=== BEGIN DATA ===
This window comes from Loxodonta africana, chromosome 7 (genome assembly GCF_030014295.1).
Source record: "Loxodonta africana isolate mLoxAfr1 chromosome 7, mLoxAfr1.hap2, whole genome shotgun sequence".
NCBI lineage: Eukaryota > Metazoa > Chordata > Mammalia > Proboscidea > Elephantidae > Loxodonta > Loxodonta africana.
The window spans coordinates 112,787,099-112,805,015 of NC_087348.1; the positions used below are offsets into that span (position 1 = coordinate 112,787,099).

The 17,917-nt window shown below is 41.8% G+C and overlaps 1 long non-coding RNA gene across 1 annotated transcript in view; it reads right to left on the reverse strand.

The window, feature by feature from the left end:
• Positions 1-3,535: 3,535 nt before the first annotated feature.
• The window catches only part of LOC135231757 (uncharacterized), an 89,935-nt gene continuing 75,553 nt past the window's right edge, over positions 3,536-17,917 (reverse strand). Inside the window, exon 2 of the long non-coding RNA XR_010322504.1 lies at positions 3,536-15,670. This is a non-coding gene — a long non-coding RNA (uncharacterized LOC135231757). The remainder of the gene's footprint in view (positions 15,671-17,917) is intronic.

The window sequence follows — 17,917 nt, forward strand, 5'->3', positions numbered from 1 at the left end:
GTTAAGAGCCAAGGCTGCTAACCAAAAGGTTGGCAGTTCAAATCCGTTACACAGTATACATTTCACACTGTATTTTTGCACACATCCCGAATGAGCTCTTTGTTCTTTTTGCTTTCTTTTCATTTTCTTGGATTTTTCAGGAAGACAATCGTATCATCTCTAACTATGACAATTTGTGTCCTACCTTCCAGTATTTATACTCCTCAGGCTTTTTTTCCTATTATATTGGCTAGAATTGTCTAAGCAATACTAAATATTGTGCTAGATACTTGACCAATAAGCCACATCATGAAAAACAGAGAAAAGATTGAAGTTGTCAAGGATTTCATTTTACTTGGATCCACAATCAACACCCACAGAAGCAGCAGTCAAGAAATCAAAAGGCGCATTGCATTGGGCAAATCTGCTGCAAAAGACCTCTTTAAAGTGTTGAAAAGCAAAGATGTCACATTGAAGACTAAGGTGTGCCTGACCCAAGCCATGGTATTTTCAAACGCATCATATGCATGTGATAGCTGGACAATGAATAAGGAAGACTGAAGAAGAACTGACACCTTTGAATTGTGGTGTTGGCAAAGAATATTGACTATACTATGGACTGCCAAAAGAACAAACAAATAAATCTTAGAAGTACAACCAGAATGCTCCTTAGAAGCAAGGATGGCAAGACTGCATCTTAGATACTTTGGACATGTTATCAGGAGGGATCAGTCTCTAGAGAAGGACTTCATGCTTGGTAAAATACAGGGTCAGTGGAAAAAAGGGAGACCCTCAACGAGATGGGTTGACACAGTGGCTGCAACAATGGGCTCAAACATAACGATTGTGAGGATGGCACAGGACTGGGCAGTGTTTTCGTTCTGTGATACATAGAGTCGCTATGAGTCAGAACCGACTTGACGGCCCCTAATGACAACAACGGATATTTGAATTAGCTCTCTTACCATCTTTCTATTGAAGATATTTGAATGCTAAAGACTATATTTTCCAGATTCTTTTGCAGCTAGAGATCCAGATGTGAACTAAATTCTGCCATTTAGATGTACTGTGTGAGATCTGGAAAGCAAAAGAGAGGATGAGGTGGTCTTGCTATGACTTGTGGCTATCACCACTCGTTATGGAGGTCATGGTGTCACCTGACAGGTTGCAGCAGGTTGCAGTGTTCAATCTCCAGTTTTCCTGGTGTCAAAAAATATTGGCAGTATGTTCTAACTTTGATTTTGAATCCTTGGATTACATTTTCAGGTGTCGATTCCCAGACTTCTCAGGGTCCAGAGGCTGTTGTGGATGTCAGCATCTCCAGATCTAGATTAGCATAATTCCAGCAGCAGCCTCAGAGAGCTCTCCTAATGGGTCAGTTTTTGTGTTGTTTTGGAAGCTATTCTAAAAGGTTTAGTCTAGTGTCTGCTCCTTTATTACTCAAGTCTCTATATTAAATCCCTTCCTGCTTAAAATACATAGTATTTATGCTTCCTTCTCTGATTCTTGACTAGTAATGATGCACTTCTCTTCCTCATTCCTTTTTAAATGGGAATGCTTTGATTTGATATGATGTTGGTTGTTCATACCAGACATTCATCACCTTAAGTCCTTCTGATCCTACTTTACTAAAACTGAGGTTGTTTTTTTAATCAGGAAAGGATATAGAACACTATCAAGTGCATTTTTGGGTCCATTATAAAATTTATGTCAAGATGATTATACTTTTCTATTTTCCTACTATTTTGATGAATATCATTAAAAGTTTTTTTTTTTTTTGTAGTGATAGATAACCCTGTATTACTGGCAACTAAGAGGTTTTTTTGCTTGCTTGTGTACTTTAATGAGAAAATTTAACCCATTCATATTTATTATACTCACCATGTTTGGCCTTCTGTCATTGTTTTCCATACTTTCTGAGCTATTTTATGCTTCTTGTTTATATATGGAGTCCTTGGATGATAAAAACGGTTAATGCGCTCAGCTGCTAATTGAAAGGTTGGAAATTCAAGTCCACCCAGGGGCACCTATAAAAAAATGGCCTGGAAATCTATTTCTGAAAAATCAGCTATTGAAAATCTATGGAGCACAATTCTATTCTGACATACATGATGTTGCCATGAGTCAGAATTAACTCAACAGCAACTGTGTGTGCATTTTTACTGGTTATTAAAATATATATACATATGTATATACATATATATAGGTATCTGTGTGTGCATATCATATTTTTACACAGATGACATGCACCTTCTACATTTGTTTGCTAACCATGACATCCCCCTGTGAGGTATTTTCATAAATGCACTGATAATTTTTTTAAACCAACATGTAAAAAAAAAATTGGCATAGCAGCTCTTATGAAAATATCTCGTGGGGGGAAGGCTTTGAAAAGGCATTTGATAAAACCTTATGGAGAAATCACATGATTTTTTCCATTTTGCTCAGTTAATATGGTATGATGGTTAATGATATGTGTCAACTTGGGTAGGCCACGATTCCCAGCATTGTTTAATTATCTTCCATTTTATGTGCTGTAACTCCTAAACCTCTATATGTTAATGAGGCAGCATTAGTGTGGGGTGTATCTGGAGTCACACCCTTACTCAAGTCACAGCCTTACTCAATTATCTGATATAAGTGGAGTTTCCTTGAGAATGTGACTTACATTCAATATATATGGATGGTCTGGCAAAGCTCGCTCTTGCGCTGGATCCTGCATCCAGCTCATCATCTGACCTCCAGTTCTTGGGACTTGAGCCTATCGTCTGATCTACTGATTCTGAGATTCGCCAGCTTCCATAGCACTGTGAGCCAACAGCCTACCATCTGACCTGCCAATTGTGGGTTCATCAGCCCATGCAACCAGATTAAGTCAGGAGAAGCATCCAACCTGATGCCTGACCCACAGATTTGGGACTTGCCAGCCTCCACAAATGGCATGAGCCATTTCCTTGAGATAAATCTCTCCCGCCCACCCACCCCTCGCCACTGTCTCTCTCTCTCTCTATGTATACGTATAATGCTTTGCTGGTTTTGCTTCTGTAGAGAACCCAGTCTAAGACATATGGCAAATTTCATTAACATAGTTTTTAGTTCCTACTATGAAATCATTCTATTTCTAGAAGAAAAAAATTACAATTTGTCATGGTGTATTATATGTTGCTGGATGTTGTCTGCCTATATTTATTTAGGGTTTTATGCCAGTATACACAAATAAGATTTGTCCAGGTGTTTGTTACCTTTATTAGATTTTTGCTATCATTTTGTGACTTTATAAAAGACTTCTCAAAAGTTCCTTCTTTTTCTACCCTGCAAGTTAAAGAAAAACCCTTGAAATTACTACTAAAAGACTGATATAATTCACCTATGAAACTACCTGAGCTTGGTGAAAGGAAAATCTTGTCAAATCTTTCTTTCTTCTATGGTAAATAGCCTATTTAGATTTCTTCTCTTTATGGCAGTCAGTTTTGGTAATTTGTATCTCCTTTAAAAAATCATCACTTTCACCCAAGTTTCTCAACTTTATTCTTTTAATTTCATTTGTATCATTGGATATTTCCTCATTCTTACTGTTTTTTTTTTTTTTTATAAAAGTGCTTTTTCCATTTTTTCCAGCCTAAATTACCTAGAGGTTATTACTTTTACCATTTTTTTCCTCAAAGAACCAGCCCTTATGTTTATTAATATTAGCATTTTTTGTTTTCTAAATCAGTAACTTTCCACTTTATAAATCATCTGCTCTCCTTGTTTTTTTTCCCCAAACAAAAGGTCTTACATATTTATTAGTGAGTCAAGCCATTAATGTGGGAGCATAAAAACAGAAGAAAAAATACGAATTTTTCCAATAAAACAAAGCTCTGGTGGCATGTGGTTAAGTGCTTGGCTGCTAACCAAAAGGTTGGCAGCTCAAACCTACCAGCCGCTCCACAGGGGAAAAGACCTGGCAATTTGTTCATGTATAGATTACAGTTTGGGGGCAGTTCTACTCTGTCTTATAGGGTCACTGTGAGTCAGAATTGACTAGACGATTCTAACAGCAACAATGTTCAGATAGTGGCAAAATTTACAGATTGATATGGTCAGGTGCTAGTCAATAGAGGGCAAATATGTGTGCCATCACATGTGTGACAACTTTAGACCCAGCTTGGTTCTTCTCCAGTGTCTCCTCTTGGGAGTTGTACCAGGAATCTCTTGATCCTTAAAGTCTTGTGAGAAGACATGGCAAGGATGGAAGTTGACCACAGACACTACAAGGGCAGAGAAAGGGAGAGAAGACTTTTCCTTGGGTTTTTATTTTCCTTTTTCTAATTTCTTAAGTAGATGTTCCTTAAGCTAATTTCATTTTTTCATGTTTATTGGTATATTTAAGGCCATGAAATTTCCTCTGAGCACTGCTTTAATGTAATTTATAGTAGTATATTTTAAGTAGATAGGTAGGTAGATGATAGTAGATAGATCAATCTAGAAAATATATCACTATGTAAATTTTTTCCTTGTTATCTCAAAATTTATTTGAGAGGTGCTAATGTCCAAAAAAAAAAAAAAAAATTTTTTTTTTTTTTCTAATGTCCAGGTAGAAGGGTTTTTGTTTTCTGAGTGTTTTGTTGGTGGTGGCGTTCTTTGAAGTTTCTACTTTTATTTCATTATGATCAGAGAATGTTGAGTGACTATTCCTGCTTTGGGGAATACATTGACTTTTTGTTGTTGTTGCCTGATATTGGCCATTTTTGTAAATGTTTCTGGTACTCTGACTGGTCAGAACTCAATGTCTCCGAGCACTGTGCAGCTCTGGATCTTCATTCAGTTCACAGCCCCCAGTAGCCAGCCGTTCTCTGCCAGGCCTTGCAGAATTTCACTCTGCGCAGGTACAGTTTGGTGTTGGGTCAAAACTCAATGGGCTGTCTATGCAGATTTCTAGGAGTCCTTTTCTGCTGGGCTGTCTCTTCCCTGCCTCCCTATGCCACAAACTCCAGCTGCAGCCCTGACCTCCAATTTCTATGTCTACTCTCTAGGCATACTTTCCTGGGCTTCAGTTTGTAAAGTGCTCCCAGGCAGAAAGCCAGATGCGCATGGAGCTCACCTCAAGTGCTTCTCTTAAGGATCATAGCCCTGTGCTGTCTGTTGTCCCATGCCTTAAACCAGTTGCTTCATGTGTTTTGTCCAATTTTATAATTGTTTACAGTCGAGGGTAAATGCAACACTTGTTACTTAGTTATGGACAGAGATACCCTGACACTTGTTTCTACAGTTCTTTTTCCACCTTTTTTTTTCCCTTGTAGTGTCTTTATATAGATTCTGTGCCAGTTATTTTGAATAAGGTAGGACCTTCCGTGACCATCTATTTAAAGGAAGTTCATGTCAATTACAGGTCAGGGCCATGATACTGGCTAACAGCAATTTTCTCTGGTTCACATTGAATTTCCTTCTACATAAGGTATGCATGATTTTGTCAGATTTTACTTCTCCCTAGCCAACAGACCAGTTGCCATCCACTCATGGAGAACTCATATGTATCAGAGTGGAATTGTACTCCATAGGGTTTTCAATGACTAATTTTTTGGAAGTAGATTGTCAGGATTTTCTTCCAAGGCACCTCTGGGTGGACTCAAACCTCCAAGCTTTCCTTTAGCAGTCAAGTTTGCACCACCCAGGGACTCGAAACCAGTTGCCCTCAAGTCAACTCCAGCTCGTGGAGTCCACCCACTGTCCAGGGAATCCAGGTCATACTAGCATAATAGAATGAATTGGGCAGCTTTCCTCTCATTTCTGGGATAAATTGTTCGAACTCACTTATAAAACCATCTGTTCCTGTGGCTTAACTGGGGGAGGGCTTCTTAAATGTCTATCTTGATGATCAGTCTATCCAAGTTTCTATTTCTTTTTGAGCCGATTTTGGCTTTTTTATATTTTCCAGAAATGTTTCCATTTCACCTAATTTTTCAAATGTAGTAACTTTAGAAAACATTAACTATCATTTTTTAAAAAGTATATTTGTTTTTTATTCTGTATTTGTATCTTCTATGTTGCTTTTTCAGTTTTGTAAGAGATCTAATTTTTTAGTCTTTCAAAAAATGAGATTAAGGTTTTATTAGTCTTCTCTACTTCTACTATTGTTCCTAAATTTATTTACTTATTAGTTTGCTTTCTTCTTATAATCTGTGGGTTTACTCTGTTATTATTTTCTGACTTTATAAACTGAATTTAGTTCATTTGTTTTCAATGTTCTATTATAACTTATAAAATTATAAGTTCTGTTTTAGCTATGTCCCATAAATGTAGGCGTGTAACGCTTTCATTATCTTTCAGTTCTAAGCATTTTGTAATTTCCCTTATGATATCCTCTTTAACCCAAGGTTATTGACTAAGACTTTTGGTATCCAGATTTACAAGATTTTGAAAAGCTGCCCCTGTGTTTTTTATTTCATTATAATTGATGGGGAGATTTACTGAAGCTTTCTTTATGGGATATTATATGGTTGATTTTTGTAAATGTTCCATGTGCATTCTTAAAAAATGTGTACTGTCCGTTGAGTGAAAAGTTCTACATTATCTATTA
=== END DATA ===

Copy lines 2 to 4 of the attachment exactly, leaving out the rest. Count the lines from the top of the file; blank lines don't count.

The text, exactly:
Source record: "Loxodonta africana isolate mLoxAfr1 chromosome 7, mLoxAfr1.hap2, whole genome shotgun sequence".
NCBI lineage: Eukaryota > Metazoa > Chordata > Mammalia > Proboscidea > Elephantidae > Loxodonta > Loxodonta africana.
The window spans coordinates 112,787,099-112,805,015 of NC_087348.1; the positions used below are offsets into that span (position 1 = coordinate 112,787,099).